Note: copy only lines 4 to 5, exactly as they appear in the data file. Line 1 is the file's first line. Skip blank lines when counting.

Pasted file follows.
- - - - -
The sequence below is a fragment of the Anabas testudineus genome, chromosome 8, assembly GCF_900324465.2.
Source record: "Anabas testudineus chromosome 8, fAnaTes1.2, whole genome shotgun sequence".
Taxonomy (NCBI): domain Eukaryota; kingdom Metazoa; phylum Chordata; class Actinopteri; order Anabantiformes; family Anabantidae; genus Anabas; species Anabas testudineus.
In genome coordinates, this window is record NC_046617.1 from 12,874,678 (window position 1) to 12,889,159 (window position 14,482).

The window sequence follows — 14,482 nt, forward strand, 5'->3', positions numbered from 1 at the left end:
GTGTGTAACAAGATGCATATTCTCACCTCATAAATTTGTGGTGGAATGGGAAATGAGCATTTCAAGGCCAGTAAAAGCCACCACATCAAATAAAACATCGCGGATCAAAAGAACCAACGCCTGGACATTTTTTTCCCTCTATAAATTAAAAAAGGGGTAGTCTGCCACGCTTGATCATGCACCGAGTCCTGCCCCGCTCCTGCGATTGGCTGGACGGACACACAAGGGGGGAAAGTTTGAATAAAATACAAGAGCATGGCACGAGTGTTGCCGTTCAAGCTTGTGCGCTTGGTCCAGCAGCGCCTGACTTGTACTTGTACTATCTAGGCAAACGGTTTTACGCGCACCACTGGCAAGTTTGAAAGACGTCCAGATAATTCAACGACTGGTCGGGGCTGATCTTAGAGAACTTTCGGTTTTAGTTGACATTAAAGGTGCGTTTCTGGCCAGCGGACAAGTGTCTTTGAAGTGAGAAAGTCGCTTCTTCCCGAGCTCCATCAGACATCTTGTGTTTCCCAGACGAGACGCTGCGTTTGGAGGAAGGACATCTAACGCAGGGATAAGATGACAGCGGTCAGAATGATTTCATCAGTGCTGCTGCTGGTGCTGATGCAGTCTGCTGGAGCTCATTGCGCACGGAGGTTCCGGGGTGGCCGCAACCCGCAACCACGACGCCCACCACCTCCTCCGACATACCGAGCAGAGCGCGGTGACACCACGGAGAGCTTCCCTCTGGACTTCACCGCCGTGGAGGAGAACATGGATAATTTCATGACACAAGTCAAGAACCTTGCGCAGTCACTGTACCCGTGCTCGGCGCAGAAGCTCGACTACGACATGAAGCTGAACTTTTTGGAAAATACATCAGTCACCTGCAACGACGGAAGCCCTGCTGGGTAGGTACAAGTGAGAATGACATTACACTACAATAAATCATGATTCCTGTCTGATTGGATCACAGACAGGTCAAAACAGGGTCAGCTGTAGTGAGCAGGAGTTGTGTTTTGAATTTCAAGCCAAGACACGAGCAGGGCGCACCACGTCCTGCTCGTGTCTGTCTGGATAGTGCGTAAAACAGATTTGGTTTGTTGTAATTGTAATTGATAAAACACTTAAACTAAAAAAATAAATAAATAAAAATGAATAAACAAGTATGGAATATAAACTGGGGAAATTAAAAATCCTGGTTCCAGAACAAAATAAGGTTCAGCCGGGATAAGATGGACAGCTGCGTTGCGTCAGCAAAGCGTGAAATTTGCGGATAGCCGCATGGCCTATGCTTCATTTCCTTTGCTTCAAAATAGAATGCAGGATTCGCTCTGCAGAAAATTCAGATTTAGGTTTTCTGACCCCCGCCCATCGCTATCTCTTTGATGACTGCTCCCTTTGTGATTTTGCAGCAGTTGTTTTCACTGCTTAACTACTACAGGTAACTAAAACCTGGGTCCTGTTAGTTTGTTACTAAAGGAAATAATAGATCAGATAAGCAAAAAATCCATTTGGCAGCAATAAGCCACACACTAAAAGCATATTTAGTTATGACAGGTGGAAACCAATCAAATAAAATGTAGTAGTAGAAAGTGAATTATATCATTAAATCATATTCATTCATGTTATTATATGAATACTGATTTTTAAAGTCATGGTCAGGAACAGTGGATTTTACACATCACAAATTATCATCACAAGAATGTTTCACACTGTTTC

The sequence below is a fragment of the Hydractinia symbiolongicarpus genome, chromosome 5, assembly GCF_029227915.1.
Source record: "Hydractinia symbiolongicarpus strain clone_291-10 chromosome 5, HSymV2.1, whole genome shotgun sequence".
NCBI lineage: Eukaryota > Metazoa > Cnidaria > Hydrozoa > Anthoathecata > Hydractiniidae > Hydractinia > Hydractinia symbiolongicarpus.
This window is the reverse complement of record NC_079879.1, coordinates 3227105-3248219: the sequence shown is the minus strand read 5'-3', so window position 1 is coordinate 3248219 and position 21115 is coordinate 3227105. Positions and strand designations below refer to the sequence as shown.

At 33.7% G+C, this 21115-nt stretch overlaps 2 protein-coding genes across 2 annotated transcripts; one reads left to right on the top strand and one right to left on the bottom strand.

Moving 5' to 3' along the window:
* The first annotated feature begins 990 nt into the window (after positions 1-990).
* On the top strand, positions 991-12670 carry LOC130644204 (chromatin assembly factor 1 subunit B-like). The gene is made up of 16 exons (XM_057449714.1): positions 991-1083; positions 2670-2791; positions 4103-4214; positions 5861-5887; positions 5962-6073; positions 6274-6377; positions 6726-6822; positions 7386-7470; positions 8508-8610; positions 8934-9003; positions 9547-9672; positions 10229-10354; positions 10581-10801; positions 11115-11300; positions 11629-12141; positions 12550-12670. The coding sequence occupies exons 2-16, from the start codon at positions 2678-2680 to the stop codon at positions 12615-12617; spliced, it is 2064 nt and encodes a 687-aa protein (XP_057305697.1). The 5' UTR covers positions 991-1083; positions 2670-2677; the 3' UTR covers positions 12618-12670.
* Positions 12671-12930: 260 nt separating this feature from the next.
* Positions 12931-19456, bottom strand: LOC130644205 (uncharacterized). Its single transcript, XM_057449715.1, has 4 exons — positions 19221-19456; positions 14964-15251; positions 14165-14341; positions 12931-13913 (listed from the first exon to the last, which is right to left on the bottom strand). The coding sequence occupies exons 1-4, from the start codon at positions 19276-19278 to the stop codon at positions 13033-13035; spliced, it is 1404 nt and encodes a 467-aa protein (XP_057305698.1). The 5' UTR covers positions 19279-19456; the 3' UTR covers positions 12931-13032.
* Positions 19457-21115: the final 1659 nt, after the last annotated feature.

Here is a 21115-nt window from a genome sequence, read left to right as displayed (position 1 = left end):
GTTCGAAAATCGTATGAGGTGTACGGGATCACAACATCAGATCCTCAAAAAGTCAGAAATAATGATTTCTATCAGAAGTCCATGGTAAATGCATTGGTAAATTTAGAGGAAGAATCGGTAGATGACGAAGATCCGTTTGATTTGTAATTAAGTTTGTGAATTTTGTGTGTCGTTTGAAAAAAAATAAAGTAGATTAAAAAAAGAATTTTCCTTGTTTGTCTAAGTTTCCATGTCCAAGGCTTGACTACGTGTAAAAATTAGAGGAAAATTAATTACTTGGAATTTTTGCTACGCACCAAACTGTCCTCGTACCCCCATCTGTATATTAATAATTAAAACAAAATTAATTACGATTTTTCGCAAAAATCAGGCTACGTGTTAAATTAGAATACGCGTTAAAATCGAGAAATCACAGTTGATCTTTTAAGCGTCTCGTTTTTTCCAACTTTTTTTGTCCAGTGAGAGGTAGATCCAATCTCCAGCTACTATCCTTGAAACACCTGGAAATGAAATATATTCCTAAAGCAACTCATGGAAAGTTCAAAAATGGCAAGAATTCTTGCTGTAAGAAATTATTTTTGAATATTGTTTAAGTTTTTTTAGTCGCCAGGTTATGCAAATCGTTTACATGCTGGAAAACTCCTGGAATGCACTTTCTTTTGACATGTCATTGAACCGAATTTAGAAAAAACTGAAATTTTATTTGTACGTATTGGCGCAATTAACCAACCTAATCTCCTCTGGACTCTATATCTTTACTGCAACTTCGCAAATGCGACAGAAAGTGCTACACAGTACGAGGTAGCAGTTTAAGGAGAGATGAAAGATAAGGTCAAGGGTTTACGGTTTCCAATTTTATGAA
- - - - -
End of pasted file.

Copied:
In genome coordinates, this window is record NC_046617.1 from 12,874,678 (window position 1) to 12,889,159 (window position 14,482).

The window sequence follows — 14,482 nt, forward strand, 5'->3', positions numbered from 1 at the left end: